These should get you started, google is your friend after that. It's kind of a hot topic for game devs (and, not only) lately and there's plenty of info available. I've recently implemented a benchmark to test the theory behind the first article, mainly to see the effects it would have to the way code is written. The result was much much better code clarity; in the OOP case in order to have a complete understanding of what's happening you need to navigate the object graph, jump from method to method etc, it's really taxing on your short-term memory even with good IDE support. In the DOP case, the code is right in front of you, as a series of simple steps. As for performance, close to 3x faster for the Java implementation, 40x (!) for the OpenCL implementation (including the GPU readback).

Note that neither me nor the people that wrote these articles suggest that OOP is inherently bad. It's just that data should always come first. Design for data, not code. Have the code go to the data, not the other way around. It's simple and applies equally well to both OOP and procedural programming.
Offline avm1979
« Reply #26 - Posted 2011-07-10 21:11:58 »

This is really, really interesting - thank you for posting it.

A question - suppose you're writing a particle system in a data-oriented way. So among other things, you're storing lots of x,y coordinates that you then plan to iterate over.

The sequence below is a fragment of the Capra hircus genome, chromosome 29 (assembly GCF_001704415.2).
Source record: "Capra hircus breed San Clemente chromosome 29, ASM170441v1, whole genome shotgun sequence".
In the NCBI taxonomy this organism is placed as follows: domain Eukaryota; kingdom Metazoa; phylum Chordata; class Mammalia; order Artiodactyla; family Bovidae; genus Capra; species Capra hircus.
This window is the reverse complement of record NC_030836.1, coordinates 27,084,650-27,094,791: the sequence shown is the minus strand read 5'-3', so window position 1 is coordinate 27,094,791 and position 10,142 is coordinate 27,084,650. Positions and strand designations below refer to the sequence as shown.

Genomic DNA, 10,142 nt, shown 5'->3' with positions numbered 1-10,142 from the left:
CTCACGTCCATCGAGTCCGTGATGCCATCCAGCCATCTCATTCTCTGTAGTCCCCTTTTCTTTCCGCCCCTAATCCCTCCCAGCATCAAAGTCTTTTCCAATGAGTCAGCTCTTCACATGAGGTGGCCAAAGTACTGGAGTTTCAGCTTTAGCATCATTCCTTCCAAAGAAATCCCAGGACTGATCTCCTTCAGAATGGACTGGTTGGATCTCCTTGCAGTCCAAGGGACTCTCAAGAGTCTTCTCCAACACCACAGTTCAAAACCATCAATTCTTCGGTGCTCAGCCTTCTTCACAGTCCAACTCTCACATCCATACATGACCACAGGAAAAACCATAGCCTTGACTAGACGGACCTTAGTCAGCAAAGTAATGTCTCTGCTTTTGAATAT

There are quite a few ways to represent that data:
1  
2  
3  
4  
5  
float [] coords; // x, y -> coords[i], coords[i+1]
float [][]coords;
Vector2f [] coords;
LinkedList<Vector2f> coords;
ArrayList<Vector2f> coords;


It seems pretty clear that the 1-dimensional array is the best way to go, but are the other choices still beneficial in terms of utilizing the cache well and allowing prefetching to happen (incidentally, what is trying to figure out the memory access pattern to prefetch - the jvm when it's compiling into native code, or something much lower-level?)

It seems like having an array or even list of objects would still be ok as long as they are allocated at about the same time, and thus probably contiguous in memory (can you count on the JVM to do that?). I guess that would break down when particles expire, and new ones get allocated elsewhere, while in the array case it'll stay contiguous. But, you could use pooling for the objects.

Am I thinking of this the right way? Is it mostly about keeping data in a contiguous chunk of memory, so that when a page is loaded into the cache, you get as much useful data from it as possible?

Online princec

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« Reply #27 - Posted 2011-07-10 21:51:42 »